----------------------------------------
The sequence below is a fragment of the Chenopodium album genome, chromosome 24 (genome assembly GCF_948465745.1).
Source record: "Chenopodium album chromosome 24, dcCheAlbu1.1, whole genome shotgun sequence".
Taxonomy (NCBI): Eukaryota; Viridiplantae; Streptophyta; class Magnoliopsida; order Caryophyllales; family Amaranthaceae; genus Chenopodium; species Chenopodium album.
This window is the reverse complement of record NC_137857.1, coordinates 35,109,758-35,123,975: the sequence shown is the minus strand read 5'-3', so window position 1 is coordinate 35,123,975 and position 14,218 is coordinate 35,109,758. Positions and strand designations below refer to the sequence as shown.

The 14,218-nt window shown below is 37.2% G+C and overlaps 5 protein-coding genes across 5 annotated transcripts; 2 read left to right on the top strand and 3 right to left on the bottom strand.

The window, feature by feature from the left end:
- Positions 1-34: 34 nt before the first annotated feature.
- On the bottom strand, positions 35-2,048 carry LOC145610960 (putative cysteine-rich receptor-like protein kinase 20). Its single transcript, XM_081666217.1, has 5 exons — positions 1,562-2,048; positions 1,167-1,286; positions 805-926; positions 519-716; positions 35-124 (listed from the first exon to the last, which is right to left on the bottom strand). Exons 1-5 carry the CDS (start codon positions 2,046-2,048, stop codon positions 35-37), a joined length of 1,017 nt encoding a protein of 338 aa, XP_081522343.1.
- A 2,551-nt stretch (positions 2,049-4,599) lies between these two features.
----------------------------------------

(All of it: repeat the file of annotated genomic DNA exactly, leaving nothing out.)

The sequence below is a fragment of the Chenopodium album genome, chromosome 24 (genome assembly GCF_948465745.1).
Source record: "Chenopodium album chromosome 24, dcCheAlbu1.1, whole genome shotgun sequence".
Taxonomy (NCBI): Eukaryota; Viridiplantae; Streptophyta; class Magnoliopsida; order Caryophyllales; family Amaranthaceae; genus Chenopodium; species Chenopodium album.
This window is the reverse complement of record NC_137857.1, coordinates 35,109,758-35,123,975: the sequence shown is the minus strand read 5'-3', so window position 1 is coordinate 35,123,975 and position 14,218 is coordinate 35,109,758. Positions and strand designations below refer to the sequence as shown.

The 14,218-nt window shown below is 37.2% G+C and overlaps 5 protein-coding genes across 5 annotated transcripts; 2 read left to right on the top strand and 3 right to left on the bottom strand.

The window, feature by feature from the left end:
- Positions 1-34: 34 nt before the first annotated feature.
- On the bottom strand, positions 35-2,048 carry LOC145610960 (putative cysteine-rich receptor-like protein kinase 20). Its single transcript, XM_081666217.1, has 5 exons — positions 1,562-2,048; positions 1,167-1,286; positions 805-926; positions 519-716; positions 35-124 (listed from the first exon to the last, which is right to left on the bottom strand). Exons 1-5 carry the CDS (start codon positions 2,046-2,048, stop codon positions 35-37), a joined length of 1,017 nt encoding a protein of 338 aa, XP_081522343.1.
- A 2,551-nt stretch (positions 2,049-4,599) lies between these two features.